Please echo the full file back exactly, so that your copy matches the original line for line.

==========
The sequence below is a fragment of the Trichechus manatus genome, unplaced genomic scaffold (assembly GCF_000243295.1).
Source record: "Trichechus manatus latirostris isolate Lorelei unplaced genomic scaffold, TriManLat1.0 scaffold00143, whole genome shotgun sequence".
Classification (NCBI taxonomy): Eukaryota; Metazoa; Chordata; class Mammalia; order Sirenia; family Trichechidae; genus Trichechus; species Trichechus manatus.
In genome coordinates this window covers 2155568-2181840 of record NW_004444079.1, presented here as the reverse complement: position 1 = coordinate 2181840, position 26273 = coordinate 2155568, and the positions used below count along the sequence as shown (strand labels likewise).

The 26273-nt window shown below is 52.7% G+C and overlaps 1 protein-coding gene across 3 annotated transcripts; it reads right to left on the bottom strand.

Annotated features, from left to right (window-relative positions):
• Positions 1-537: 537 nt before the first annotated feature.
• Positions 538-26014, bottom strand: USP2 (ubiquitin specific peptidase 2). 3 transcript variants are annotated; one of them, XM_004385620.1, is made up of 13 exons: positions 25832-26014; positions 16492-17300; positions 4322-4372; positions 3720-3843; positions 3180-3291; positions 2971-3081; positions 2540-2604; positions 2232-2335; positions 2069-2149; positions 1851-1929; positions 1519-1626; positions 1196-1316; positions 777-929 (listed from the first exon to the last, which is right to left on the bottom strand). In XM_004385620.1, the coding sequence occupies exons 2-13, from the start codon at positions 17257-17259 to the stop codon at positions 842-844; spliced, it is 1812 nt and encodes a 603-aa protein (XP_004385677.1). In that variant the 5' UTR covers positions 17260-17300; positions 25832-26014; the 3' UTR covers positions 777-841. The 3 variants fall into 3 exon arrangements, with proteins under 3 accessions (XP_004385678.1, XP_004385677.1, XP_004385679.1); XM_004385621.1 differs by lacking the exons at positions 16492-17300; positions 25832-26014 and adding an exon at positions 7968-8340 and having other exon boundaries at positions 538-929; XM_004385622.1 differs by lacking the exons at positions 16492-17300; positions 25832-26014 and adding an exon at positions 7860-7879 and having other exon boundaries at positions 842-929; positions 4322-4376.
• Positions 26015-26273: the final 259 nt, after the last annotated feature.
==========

The sequence below is a fragment of the Trichechus manatus genome, unplaced genomic scaffold (assembly GCF_000243295.1).
Source record: "Trichechus manatus latirostris isolate Lorelei unplaced genomic scaffold, TriManLat1.0 scaffold00143, whole genome shotgun sequence".
Classification (NCBI taxonomy): Eukaryota; Metazoa; Chordata; class Mammalia; order Sirenia; family Trichechidae; genus Trichechus; species Trichechus manatus.
In genome coordinates this window covers 2155568-2181840 of record NW_004444079.1, presented here as the reverse complement: position 1 = coordinate 2181840, position 26273 = coordinate 2155568, and the positions used below count along the sequence as shown (strand labels likewise).

The 26273-nt window shown below is 52.7% G+C and overlaps 1 protein-coding gene across 3 annotated transcripts; it reads right to left on the bottom strand.

Annotated features, from left to right (window-relative positions):
• Positions 1-537: 537 nt before the first annotated feature.
• Positions 538-26014, bottom strand: USP2 (ubiquitin specific peptidase 2). 3 transcript variants are annotated; one of them, XM_004385620.1, is made up of 13 exons: positions 25832-26014; positions 16492-17300; positions 4322-4372; positions 3720-3843; positions 3180-3291; positions 2971-3081; positions 2540-2604; positions 2232-2335; positions 2069-2149; positions 1851-1929; positions 1519-1626; positions 1196-1316; positions 777-929 (listed from the first exon to the last, which is right to left on the bottom strand). In XM_004385620.1, the coding sequence occupies exons 2-13, from the start codon at positions 17257-17259 to the stop codon at positions 842-844; spliced, it is 1812 nt and encodes a 603-aa protein (XP_004385677.1). In that variant the 5' UTR covers positions 17260-17300; positions 25832-26014; the 3' UTR covers positions 777-841. The 3 variants fall into 3 exon arrangements, with proteins under 3 accessions (XP_004385678.1, XP_004385677.1, XP_004385679.1); XM_004385621.1 differs by lacking the exons at positions 16492-17300; positions 25832-26014 and adding an exon at positions 7968-8340 and having other exon boundaries at positions 538-929; XM_004385622.1 differs by lacking the exons at positions 16492-17300; positions 25832-26014 and adding an exon at positions 7860-7879 and having other exon boundaries at positions 842-929; positions 4322-4376.
• Positions 26015-26273: the final 259 nt, after the last annotated feature.